EDPS calls for wider debate on the future of information sharing in the EU
The EU needs a smarter approach to information sharing in order to address challenges relating to security and border management. Interoperability, the process of enabling large-scale EU databases to communicate and exchange information, might prove a useful tool, but it is also likely to have profound legal and societal consequences, the European Data Protection Supervisor (EDPS) said today, as he published his Opinion on the Proposals for two Regulations establishing a framework for interoperability between EU large-scale information systems. The Opinion follows a reflection paper published by the EDPS on interoperability on 17 November 2017.
Giovanni Buttarelli, EDPS, said: “Competent authorities across the EU must be able to share information in order to manage current migratory challenges and terrorist and crime-related issues. Interoperability, implemented in a well-considered manner and in full compliance with fundamental rights, could prove useful in facilitating this. However, in their current form, the Commission’s Proposals would alter the structure and operation of the EU’s existing IT databases and change the way in which fundamental legal principles in this area have traditionally been interpreted. As the precise implications of this for the rights and freedoms of individuals require more clarity, wider debate on the future of information exchange in the EU, the governance of interoperable databases and the safeguarding of fundamental rights is needed.”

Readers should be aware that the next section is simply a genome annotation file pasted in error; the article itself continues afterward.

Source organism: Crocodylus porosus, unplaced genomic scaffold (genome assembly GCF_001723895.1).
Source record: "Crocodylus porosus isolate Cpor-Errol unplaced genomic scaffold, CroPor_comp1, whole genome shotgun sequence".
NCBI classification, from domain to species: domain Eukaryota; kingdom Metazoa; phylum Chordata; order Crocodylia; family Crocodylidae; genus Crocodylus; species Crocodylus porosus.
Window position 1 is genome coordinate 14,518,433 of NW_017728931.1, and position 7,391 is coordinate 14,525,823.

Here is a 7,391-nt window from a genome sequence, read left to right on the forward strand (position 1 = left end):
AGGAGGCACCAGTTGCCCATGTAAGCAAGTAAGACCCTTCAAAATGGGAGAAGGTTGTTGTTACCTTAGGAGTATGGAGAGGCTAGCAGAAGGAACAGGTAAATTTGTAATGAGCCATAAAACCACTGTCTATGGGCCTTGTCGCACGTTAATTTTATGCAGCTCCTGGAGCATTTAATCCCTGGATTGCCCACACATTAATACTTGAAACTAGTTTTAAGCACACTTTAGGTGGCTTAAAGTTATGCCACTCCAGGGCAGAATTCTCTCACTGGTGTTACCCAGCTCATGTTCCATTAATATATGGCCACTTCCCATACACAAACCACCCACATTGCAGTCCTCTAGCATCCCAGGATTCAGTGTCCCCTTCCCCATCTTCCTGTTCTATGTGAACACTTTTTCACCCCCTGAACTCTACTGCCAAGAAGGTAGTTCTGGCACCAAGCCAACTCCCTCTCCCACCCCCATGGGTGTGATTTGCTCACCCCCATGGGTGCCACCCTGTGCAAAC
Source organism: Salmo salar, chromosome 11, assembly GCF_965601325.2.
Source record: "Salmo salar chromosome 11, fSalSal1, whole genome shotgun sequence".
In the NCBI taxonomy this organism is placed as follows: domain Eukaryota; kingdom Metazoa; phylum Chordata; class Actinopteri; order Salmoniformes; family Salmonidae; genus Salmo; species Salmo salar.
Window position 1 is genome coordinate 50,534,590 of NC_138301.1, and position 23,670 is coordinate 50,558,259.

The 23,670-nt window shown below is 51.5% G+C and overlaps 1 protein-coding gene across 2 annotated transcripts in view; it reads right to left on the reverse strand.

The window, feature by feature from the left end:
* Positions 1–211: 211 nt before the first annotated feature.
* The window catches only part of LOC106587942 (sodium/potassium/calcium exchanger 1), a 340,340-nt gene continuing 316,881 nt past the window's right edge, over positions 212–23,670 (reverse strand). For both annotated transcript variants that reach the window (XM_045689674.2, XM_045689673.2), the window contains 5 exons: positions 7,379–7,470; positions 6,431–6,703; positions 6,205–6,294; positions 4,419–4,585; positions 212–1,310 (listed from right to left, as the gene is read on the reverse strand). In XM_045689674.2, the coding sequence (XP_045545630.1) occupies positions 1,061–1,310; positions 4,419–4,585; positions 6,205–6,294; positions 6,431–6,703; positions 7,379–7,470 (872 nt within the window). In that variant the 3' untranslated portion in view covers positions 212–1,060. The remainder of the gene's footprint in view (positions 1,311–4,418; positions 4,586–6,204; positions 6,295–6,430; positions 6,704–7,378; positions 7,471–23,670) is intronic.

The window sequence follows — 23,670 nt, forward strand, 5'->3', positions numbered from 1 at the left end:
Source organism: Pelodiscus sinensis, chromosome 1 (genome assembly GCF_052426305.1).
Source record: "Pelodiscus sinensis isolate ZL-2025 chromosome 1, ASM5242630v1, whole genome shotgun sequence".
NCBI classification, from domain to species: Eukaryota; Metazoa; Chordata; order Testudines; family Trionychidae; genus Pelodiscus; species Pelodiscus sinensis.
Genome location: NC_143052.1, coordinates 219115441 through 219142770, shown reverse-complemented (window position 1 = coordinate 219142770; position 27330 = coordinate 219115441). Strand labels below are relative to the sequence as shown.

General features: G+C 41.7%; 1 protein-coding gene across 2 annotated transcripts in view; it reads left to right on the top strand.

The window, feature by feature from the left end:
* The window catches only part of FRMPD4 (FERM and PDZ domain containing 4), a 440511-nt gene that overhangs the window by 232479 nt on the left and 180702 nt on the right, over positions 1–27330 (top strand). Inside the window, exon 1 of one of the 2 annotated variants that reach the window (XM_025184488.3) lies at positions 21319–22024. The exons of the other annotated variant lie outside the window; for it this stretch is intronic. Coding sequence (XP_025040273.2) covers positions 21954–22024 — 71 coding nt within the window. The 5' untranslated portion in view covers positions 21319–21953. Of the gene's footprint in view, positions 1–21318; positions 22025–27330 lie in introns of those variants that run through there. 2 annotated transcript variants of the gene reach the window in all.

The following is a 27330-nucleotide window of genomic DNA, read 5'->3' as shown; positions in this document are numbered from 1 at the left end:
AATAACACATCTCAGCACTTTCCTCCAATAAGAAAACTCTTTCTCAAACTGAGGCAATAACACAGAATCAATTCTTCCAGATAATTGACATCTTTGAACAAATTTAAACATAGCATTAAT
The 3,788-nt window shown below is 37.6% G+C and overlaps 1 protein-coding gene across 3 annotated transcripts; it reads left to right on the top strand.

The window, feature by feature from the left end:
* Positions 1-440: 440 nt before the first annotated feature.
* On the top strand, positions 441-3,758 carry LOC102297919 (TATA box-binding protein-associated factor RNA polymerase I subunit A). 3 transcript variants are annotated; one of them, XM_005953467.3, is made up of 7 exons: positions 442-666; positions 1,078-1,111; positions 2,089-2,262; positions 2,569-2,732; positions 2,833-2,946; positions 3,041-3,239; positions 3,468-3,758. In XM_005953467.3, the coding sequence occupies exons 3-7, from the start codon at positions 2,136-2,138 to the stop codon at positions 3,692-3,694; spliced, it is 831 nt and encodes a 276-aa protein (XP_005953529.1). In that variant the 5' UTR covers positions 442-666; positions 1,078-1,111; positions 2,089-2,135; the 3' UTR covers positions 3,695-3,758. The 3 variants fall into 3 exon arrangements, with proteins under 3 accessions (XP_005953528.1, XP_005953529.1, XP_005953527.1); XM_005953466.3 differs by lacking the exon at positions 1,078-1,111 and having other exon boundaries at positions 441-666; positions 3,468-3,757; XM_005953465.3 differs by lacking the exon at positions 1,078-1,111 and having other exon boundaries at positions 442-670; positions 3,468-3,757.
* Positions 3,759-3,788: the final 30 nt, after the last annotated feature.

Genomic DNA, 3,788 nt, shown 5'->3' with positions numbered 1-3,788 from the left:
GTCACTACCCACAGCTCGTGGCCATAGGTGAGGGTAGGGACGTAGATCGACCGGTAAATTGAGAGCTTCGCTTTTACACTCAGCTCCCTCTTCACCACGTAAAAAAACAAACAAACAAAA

The EU operates several large-scale IT databases, used by the competent public authorities in the Member States to manage issues relating to migration, asylum and security in the EU. Interoperability could help public authorities to manage these issues by facilitating the exchange of data held within the databases.